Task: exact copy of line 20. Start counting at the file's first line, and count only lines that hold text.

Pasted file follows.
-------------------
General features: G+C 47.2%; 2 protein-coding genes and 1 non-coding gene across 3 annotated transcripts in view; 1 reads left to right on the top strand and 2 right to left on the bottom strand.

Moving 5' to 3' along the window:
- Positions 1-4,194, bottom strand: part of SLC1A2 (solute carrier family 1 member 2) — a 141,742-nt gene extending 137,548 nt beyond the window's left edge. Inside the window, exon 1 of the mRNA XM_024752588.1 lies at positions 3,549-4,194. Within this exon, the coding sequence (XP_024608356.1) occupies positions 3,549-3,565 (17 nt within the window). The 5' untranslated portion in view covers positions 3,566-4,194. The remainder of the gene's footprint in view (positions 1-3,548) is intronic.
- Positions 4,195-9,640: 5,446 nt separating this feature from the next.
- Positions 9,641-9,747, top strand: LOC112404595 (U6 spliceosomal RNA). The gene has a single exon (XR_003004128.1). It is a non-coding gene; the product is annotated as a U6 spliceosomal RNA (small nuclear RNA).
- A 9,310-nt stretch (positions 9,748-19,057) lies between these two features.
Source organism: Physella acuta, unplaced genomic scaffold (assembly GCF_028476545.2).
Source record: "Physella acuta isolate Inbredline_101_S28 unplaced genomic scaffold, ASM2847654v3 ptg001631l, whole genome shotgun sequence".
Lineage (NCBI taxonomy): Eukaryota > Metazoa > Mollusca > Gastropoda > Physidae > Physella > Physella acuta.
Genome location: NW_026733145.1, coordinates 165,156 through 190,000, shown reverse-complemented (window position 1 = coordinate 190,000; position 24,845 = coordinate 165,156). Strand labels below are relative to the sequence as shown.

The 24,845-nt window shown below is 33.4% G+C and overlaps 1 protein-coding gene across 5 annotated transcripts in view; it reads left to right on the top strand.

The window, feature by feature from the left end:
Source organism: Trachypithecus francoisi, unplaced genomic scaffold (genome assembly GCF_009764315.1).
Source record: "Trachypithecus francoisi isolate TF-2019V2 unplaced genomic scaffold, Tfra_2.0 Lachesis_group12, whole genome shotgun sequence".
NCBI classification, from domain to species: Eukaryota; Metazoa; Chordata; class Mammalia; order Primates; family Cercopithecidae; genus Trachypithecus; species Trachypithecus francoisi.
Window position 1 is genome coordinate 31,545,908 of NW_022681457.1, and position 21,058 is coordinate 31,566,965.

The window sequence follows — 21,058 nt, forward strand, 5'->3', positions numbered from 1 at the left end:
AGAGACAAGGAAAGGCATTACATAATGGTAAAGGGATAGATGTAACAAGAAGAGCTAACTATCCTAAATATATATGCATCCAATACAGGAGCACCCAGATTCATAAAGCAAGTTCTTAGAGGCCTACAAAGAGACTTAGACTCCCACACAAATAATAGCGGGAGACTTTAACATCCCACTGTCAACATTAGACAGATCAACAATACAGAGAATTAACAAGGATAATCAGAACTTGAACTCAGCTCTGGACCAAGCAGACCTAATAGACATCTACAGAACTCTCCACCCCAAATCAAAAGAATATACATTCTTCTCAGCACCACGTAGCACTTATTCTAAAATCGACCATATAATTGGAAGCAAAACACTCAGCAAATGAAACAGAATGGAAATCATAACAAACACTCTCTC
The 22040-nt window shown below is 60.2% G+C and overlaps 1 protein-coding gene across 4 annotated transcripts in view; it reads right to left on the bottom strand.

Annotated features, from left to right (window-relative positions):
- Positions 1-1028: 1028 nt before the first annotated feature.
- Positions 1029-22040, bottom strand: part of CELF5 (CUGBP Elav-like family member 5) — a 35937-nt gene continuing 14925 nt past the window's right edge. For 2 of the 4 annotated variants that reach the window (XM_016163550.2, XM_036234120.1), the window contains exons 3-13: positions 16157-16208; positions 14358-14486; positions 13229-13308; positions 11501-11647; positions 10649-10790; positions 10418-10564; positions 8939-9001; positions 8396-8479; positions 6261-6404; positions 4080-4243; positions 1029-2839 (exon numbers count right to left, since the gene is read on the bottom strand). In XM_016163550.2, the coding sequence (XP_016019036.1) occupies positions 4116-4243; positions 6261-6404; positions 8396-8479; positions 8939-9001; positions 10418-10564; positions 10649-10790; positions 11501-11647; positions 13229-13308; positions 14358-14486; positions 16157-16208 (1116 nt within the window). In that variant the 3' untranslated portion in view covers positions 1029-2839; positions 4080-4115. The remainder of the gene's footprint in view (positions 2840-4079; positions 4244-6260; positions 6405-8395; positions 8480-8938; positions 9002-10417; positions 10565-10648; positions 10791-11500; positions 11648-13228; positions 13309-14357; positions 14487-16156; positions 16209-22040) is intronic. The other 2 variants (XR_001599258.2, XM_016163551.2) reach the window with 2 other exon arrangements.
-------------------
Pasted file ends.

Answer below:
Annotated features, from left to right (window-relative positions):